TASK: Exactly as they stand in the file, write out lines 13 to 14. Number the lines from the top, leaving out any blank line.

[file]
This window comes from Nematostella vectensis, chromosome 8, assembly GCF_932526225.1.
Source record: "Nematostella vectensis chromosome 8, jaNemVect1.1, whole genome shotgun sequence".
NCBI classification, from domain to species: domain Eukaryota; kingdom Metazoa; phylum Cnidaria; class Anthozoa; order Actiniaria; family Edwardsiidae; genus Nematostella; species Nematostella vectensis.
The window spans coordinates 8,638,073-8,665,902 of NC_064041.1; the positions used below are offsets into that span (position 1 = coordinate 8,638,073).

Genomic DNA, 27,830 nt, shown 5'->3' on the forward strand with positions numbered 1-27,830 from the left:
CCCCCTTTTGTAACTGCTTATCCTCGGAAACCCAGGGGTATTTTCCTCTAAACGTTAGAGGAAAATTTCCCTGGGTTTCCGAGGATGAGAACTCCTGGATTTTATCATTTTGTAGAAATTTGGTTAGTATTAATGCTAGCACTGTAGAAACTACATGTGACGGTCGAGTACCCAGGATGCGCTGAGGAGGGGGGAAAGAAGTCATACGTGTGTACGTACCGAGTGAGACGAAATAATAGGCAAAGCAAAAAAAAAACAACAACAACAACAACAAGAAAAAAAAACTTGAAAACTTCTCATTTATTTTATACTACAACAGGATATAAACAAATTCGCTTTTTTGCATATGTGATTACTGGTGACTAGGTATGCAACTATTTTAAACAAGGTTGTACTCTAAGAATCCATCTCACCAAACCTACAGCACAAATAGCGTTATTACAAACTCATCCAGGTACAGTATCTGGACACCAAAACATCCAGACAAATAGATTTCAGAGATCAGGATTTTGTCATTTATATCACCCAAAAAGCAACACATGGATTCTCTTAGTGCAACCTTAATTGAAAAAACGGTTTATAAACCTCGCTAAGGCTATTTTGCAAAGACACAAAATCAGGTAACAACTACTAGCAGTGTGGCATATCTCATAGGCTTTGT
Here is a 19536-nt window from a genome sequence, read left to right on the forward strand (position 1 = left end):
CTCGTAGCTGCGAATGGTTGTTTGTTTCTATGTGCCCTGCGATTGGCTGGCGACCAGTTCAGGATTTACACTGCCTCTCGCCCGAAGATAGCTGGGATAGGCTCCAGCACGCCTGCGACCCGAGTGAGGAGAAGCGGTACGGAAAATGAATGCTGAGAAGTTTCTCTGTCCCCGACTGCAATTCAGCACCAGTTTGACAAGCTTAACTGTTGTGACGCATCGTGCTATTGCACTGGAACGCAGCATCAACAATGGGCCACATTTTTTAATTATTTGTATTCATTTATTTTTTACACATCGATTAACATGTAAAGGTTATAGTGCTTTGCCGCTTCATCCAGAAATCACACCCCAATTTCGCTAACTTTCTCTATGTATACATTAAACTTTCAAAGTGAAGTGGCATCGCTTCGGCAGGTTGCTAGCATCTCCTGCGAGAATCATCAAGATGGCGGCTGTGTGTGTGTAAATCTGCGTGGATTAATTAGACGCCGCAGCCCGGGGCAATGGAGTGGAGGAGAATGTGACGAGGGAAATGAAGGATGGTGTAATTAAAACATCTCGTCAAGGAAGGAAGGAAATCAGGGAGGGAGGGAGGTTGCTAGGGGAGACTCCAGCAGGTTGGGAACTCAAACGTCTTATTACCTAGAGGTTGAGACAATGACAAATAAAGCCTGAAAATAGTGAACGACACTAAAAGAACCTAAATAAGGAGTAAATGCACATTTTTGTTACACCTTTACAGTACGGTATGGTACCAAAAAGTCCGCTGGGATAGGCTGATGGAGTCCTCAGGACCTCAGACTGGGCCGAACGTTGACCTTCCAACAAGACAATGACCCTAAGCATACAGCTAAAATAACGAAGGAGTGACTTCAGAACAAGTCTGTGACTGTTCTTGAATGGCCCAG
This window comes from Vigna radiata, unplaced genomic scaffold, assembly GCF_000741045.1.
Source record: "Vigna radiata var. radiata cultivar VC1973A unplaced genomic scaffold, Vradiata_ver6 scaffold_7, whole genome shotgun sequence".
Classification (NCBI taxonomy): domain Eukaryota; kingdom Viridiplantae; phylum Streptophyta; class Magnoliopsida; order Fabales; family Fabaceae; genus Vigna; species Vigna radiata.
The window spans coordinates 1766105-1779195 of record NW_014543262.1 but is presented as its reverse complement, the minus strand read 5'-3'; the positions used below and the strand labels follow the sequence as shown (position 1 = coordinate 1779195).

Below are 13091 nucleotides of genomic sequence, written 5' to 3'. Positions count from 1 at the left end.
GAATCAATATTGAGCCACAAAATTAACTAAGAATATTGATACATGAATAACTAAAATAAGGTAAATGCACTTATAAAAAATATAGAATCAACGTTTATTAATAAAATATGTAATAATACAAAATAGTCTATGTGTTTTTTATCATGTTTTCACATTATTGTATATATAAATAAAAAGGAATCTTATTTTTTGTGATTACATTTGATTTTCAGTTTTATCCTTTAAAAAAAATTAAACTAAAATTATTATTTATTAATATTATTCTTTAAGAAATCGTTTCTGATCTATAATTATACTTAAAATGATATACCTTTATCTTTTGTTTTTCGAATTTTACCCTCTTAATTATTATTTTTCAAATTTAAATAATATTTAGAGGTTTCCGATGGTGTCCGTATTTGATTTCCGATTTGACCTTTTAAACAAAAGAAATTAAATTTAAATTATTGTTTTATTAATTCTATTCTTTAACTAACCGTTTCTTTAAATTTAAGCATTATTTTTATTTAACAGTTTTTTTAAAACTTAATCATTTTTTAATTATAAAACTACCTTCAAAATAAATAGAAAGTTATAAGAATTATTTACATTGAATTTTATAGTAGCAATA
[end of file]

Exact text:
Below are 13091 nucleotides of genomic sequence, written 5' to 3'. Positions count from 1 at the left end.
GAATCAATATTGAGCCACAAAATTAACTAAGAATATTGATACATGAATAACTAAAATAAGGTAAATGCACTTATAAAAAATATAGAATCAACGTTTATTAATAAAATATGTAATAATACAAAATAGTCTATGTGTTTTTTATCATGTTTTCACATTATTGTATATATAAATAAAAAGGAATCTTATTTTTTGTGATTACATTTGATTTTCAGTTTTATCCTTTAAAAAAAATTAAACTAAAATTATTATTTATTAATATTATTCTTTAAGAAATCGTTTCTGATCTATAATTATACTTAAAATGATATACCTTTATCTTTTGTTTTTCGAATTTTACCCTCTTAATTATTATTTTTCAAATTTAAATAATATTTAGAGGTTTCCGATGGTGTCCGTATTTGATTTCCGATTTGACCTTTTAAACAAAAGAAATTAAATTTAAATTATTGTTTTATTAATTCTATTCTTTAACTAACCGTTTCTTTAAATTTAAGCATTATTTTTATTTAACAGTTTTTTTAAAACTTAATCATTTTTTAATTATAAAACTACCTTCAAAATAAATAGAAAGTTATAAGAATTATTTACATTGAATTTTATAGTAGCAATA